Theatre Week at NUIG

Theatre Week is over. It was fantastic. It was also stressful and exhausting and very busy but I loved it.

On Monday night I got to perform ‘My Angry Vagina’ (one of my favourite monologues) to an appreciative audience. I heard that Tuesday night’s audience were even more appreciative and over the two nights, we raised €1,300 for V-Day and the Galway Rape Crisis Centre. Well done to DramSoc and the Feminist Society for a great production.

The One Act Play Festival started at lunchtime on Wednesday. I had one play at lunchtime and one in the evening on Wednesday and Thursday. Then on Friday, there was the omnibus edition with all eight plays back-to-back to an almost sold out theatre. I thought it would be a long hard night but it actually flew by. I watched some plays and hide backstage with my nerves during others. It felt like it was over all too soon!

Over apart from the clean-up and the award ceremony! I like award ceremonies. I don’t know why, I just do. I like celebrations of work well done. I like seeing people happy and thanking the people who helped them along the way. I especially enjoyed Friday’s awards ceremony because so many of my hugely talented friends were recognised for being awesome. The last award of the evening was the writing award for Best Play, which was won by Mr. Patrick O’Byrne for Ahhhh Lad!!. He was shocked and surprised and I was proud as punch to have been involved. I loved my cast, I loved the script, I loved working with all these talented people.

Well done to everybody involved. There was a lovely atmosphere backstage and at the after-party on Friday. It was just a great group of people to hang out with and I had such a great time. I’m sorry it’s over and I have to come back to real life and start worrying about my coursework again!

The full list of awards can be found here.

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Busy Week

Theatre Week has just begun at NUIG. The first day included rehearsals for two different one act plays (I’m directing one and performing in another), and a performance of The Vagina Monologues.

Yes, V-Day is also upon us again! This year I am helping to raise money for the Galway Rape Crisis Centre. My performance is done, but you can still see the show at NUIG tomorrow at 7.30pm. Tomorrow night I will be seeing Rhinoceros in the Town Hall Theatre. The One Act Play series kicks off on Wednesday and there will be performances at lunchtime and in the evening, Wednesday – Friday. And to round off the week, on Saturday, I’m going to see Carthaginans at the Town Hall. It’s going to be a busy week and I know I will be wreaked by the end of it, but I also know it’s going to be a lot of fun. And because shows are actually opening this week, I think it will be less hectic week than last week.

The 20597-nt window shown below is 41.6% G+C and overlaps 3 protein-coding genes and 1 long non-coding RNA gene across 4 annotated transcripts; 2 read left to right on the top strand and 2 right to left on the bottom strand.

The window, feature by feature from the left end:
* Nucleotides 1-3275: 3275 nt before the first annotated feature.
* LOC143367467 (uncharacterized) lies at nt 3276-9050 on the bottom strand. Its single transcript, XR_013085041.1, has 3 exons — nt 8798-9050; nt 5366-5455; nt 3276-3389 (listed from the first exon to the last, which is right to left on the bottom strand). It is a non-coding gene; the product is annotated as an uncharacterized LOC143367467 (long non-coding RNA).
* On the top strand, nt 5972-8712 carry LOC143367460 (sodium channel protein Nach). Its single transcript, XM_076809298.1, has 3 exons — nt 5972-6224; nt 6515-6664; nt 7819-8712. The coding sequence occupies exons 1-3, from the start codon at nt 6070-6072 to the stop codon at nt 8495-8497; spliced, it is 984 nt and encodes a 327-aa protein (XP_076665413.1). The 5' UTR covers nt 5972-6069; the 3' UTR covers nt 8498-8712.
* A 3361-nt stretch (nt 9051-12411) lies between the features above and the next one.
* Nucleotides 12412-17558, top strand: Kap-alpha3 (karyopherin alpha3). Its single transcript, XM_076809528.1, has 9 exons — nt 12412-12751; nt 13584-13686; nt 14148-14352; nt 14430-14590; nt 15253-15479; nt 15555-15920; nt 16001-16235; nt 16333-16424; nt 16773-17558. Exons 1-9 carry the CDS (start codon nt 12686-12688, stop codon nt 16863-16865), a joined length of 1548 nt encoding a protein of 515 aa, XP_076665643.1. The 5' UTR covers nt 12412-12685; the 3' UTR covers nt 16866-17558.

Last Monday I had four separate rehearsals for three different shows, and a directing workshop with Garry Hynes (which I will write about soon, promise!), and the week continued like that! By the time Saturday rolls around, I will be more than ready for it!

Reviewing and directing

Lyn Gardner wrote an article recently about reviewing actors’ performances which became a little bit about reviewing in general. The line “My rule is to gloss over a mediocre performance unless it comes with a star name attached” made me think about the reviews I write for this blog. It made me happy to know that I’m not the only one who wants to avoid writing a bad review. I just can’t bring myself to do it. Even though my influence is non-existant and it’s unlikely anyone involved in the production would read it, it would still feel mean. I know how much time and effort goes into a production, it seems unnecessary to dismiss all that while sitting safely behind my keyboard. If I don’t like something, I just don’t write about it. Of course, I have that luxury because I’m only really writing for myself. It nice to have people read what I write my reviews but I don’t have to answer to anyone else.

I write about the shows I like because I want to celebrate their good work and encourage people to go see it. I also think it’s useful for me because I want to create theatre, to write about it. Writing a review means I have to look at things a little more closely, to try and figure out why I enjoyed a particular piece of theatre so much. I can walk out of the theatre thinking ‘yeah, I really liked that’ but when I sit down to write about it, I have to think about what it was I liked about it, what made it so enjoyable, what made it work. (It would probably be helpful to write about shows I don’t like and try figure out why I they didn’t do anything for me, but I am a generous reviewer – if I like something, I will attribute it to the skills of the theatre makers, if I don’t like it, I’ll blame myself; I didn’t get it, it’s not my sort of thing, etc.)

I do mention acting (though I’ve never written anything as beautiful and concise as the examples in that article) because it’s something that interests me. The thing I find hard to review is directors. I find it difficult to see a director’s influence. I say this as someone who has both directed and been directed, who has been in very rehearsal rooms. I know a director’s contribution can be huge, generally is huge because it’s their vision you are seeing onstage, but with a good director you don’t really notice that. The whole thing will seem so natural and right that it’s impossible to imagine it happening any other way. That is the result of a million decisions and aborted attempts but if it’s a good show – you don’t that. I have a lot of respect and admiration for good directors, even if I don’t generally mention them in my reviews!